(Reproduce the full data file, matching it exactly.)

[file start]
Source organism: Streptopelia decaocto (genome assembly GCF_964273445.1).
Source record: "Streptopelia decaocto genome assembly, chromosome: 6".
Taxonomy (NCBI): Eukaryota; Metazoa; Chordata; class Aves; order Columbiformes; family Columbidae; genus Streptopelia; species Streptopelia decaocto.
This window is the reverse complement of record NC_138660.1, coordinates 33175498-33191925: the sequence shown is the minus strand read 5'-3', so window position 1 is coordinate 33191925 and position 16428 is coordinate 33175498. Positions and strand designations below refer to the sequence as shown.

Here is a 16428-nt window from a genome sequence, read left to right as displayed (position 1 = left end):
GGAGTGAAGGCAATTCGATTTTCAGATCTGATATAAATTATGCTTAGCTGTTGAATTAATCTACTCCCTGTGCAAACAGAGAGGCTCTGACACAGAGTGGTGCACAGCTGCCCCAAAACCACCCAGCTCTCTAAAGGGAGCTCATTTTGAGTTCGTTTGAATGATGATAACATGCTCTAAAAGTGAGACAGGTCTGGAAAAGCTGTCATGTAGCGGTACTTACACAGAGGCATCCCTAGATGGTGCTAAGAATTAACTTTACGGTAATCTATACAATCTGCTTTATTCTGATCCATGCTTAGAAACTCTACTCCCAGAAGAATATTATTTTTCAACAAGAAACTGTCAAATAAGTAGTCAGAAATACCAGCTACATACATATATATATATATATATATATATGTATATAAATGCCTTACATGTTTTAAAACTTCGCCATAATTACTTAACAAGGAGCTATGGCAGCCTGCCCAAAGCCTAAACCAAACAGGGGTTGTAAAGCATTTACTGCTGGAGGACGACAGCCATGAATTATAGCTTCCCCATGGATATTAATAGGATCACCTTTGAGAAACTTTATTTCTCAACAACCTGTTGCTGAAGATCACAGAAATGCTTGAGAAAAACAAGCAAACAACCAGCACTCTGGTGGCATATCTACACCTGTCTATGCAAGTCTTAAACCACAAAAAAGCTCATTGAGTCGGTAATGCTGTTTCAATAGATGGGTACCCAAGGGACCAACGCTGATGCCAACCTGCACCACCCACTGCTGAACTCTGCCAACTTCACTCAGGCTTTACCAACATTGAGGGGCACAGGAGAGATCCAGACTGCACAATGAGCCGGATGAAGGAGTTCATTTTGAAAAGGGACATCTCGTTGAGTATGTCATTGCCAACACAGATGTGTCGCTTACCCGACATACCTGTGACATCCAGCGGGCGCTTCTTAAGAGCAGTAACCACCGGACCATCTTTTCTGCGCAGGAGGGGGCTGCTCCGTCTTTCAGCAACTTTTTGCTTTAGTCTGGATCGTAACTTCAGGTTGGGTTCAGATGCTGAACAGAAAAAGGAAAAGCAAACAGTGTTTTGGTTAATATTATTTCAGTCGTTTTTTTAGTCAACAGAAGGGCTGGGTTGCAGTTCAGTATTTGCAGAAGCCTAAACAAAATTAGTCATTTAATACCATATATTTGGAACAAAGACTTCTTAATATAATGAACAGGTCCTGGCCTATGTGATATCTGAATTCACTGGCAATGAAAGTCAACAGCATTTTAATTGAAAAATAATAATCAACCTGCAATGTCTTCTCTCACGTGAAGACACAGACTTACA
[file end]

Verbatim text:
Source organism: Streptopelia decaocto (genome assembly GCF_964273445.1).
Source record: "Streptopelia decaocto genome assembly, chromosome: 6".
Taxonomy (NCBI): Eukaryota; Metazoa; Chordata; class Aves; order Columbiformes; family Columbidae; genus Streptopelia; species Streptopelia decaocto.
This window is the reverse complement of record NC_138660.1, coordinates 33175498-33191925: the sequence shown is the minus strand read 5'-3', so window position 1 is coordinate 33191925 and position 16428 is coordinate 33175498. Positions and strand designations below refer to the sequence as shown.

Here is a 16428-nt window from a genome sequence, read left to right as displayed (position 1 = left end):
GGAGTGAAGGCAATTCGATTTTCAGATCTGATATAAATTATGCTTAGCTGTTGAATTAATCTACTCCCTGTGCAAACAGAGAGGCTCTGACACAGAGTGGTGCACAGCTGCCCCAAAACCACCCAGCTCTCTAAAGGGAGCTCATTTTGAGTTCGTTTGAATGATGATAACATGCTCTAAAAGTGAGACAGGTCTGGAAAAGCTGTCATGTAGCGGTACTTACACAGAGGCATCCCTAGATGGTGCTAAGAATTAACTTTACGGTAATCTATACAATCTGCTTTATTCTGATCCATGCTTAGAAACTCTACTCCCAGAAGAATATTATTTTTCAACAAGAAACTGTCAAATAAGTAGTCAGAAATACCAGCTACATACATATATATATATATATATATATATGTATATAAATGCCTTACATGTTTTAAAACTTCGCCATAATTACTTAACAAGGAGCTATGGCAGCCTGCCCAAAGCCTAAACCAAACAGGGGTTGTAAAGCATTTACTGCTGGAGGACGACAGCCATGAATTATAGCTTCCCCATGGATATTAATAGGATCACCTTTGAGAAACTTTATTTCTCAACAACCTGTTGCTGAAGATCACAGAAATGCTTGAGAAAAACAAGCAAACAACCAGCACTCTGGTGGCATATCTACACCTGTCTATGCAAGTCTTAAACCACAAAAAAGCTCATTGAGTCGGTAATGCTGTTTCAATAGATGGGTACCCAAGGGACCAACGCTGATGCCAACCTGCACCACCCACTGCTGAACTCTGCCAACTTCACTCAGGCTTTACCAACATTGAGGGGCACAGGAGAGATCCAGACTGCACAATGAGCCGGATGAAGGAGTTCATTTTGAAAAGGGACATCTCGTTGAGTATGTCATTGCCAACACAGATGTGTCGCTTACCCGACATACCTGTGACATCCAGCGGGCGCTTCTTAAGAGCAGTAACCACCGGACCATCTTTTCTGCGCAGGAGGGGGCTGCTCCGTCTTTCAGCAACTTTTTGCTTTAGTCTGGATCGTAACTTCAGGTTGGGTTCAGATGCTGAACAGAAAAAGGAAAAGCAAACAGTGTTTTGGTTAATATTATTTCAGTCGTTTTTTTAGTCAACAGAAGGGCTGGGTTGCAGTTCAGTATTTGCAGAAGCCTAAACAAAATTAGTCATTTAATACCATATATTTGGAACAAAGACTTCTTAATATAATGAACAGGTCCTGGCCTATGTGATATCTGAATTCACTGGCAATGAAAGTCAACAGCATTTTAATTGAAAAATAATAATCAACCTGCAATGTCTTCTCTCACGTGAAGACACAGACTTACA